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VISI Art Song Lab 2, Practice

Betsy Warland conducted an excellent afternoon workshop on June 3 at the Canadian Music Centre focused on approaching art song from the vantage of a poet. She suggested moving beyond the poem as the genetic artifact for a song – as a source text that a composer then takes up and sets – and instead thinking more about the dynamic and nascent interrelationships between words and music, their interplay. Since the material coming out of the Art Song Lab is currently in development, participants are given a pretty much unprecedented opportunity to allow text and sound to intersect with and to reshape each other – a mutuality. Extending what Ray Hsu had said at our initial meeting the day before, Betsy Warland suggested that poet, composer, performer and even listener were engaged (both within and as a kind of network, I think) not merely in acts of interpretation but also in processes of mutual translation, a claim that for me gestures more fully toward the interplay of differences in the work, instead of encouraging a composer  to ferret out various hermeneutic cohesions between his or her composition and the poem and aspiring to make the musical and verbal likenesses. The emphasis on the creative potential of difference, tension and experimentation – trying out other things – really enlivened the collaborative aspects of compositional practice. Practice might be a resonant word here, in its temporally contrary senses both of praxis and of rehearsal.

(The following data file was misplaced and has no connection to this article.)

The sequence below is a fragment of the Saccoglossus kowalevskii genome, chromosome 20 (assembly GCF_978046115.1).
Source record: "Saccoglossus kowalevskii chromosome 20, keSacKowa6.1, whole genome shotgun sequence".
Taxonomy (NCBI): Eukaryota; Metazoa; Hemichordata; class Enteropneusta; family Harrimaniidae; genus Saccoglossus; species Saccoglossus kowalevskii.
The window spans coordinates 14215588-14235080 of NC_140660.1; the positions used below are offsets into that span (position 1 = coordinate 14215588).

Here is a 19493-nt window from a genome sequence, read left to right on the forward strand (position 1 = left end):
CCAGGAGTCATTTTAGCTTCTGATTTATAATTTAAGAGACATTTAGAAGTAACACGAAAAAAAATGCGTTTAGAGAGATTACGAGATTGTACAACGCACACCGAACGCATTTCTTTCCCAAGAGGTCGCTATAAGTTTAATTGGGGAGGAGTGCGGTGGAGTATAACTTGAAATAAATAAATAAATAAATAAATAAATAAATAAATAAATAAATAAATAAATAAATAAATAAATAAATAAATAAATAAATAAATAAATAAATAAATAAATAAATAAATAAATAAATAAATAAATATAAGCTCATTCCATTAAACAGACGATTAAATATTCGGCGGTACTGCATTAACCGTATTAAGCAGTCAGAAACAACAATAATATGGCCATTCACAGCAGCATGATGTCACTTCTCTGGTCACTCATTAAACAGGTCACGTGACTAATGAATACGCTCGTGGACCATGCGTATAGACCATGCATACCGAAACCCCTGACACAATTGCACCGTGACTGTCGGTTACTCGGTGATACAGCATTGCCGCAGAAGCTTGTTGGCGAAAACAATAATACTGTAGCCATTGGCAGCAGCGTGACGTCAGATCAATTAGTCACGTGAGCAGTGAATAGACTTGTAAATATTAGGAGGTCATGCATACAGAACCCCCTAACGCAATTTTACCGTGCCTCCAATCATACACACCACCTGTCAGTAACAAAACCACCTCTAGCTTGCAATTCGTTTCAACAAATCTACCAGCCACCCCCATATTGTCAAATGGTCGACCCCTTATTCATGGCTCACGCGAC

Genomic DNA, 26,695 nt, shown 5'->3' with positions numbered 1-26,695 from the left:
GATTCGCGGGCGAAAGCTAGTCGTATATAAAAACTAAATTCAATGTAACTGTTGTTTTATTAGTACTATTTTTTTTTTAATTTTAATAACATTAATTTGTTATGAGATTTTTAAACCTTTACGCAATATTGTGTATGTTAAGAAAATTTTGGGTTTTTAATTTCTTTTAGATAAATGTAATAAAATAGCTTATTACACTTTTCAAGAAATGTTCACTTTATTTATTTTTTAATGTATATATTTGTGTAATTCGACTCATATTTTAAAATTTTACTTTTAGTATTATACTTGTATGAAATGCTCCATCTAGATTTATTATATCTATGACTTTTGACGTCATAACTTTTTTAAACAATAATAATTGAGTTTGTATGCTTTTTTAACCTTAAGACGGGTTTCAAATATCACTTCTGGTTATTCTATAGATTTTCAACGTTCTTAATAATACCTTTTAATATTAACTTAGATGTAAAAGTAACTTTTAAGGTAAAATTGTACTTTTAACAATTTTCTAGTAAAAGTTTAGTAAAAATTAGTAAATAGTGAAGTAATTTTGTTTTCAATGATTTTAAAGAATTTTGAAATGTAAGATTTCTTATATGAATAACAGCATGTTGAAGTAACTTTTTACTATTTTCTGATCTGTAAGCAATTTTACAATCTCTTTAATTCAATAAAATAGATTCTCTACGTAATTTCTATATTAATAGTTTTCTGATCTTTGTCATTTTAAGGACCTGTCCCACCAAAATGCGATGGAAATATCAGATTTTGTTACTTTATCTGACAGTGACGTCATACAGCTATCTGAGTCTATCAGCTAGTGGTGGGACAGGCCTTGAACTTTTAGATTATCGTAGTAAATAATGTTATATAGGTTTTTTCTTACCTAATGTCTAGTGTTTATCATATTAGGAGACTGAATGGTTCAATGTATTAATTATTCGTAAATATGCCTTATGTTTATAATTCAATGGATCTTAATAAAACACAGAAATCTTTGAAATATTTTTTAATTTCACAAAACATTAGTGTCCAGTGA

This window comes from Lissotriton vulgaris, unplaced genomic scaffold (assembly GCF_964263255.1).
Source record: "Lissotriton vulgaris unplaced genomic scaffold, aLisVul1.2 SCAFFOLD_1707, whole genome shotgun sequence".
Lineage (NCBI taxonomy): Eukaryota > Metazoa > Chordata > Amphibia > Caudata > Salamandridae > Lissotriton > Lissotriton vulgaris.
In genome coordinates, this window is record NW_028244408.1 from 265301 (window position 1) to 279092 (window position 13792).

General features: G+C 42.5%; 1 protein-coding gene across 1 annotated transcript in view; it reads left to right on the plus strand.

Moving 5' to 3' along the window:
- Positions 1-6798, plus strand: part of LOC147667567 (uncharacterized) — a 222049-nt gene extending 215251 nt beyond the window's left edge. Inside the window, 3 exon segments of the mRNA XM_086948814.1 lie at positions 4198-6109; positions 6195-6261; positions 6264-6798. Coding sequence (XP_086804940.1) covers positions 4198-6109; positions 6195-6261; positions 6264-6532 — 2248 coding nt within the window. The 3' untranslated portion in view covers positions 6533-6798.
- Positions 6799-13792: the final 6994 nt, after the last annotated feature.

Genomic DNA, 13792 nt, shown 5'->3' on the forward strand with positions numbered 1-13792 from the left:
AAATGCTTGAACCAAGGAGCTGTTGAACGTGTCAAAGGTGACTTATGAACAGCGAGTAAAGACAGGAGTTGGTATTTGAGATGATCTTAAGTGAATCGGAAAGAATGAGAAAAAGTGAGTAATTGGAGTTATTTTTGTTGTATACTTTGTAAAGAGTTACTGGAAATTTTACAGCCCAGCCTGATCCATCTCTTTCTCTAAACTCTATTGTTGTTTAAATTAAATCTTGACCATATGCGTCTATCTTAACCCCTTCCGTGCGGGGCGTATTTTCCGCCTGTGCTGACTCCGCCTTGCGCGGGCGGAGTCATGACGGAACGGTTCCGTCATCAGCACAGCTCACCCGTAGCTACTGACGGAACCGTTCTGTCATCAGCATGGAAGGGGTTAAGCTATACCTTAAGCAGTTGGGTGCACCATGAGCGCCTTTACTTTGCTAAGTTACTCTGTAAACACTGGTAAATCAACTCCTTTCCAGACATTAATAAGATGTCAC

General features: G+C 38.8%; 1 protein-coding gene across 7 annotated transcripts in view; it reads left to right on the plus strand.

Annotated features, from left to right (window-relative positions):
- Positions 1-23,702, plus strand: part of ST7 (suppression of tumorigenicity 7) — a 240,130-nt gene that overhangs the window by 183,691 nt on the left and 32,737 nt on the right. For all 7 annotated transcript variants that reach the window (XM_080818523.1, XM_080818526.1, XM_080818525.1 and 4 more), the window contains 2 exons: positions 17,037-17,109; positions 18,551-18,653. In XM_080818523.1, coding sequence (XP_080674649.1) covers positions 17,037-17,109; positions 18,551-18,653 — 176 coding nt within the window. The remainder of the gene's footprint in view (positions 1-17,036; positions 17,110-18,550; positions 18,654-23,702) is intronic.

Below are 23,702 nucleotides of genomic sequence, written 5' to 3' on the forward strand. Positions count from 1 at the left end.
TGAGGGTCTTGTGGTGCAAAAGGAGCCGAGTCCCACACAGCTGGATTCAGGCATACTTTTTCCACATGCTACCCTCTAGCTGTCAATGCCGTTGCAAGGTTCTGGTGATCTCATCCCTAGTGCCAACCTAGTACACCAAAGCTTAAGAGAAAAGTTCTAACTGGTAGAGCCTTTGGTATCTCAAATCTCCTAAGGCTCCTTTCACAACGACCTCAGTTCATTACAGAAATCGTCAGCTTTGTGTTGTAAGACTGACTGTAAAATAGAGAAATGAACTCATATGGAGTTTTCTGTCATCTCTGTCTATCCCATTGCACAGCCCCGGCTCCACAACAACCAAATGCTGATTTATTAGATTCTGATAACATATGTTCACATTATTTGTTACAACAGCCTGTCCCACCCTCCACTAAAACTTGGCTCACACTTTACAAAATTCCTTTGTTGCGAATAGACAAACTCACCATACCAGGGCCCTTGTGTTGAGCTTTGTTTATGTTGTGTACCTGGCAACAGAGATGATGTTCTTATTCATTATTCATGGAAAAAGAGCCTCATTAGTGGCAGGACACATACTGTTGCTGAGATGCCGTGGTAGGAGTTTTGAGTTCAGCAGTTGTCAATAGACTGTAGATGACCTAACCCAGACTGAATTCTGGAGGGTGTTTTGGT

Betsy Warland also strongly suggested that we develop our art songs by focusing on emotional integrity, continuity and fidelity to experience – all of which will produce works that function as dramatic, communicative acts, as good songs. But I also hear a bit suspiciously in such very practical and excellent advice the ghosts of the kind of hermeneutic organicism I am  a little inclined to try to push through and to push aside in my own writing and thinking. She said she thought of art song as potentially negotiating a set of tensions (formal, conceptual, performative) in each song, on its own terms. Yes, exactly. So, the point might be not to discard the hermeneutic, but to tension it, to work at and through it.
         In the rehearsal sessions for the songs composed around my own poem, with soprano Phoebe MacRae and pianist Rachel Iwaasa, I found myself thoroughly impressed by the rhythmic sophistication both of the composers and of the performers. The poems on the page have very tight, specific syllabic rhythms (although the first section has been shifted out of an Emily Dickinson-ish small set of fourteeners and made into a brief prose-poem – though the folk-hymnal rhythms ought to still be ghostly there). Both  composers took up the words from different rhythmic angles; Alex Mah’s score seems fairly particulate, pulling at, and apart, individual words into their phonemic and syllabic components, working at the fragmentation of pulse at the level of the word, while David Betz has lifted phrases and segments from the poem, crossing over linear and spatial divisions (as I had arranged them, lineated them) to create what are still fragments, but which have more extension by enjambing – which has the effect of drawing out slightly longer cross rhythms from the language. I find I’m not especially attached to the poem as a verbal artefact, as something of mine anymore, or at all. I like the ways in which in these settings it takes itself apart, and reassembles as something else, someone else’s, but still linked to what I started with. Rachel also mentioned how she negotiated triplets and rhythmic clusters of fives and sevens, but overlaying them in her mind’s ear with words – a cluster of seven against four, for instance, can be felt by imagining saying the word “individuality.” Cool, I think. The abstraction of musical sound returns obliquely to the sematic loadings and rhythms of the colloquially verbal.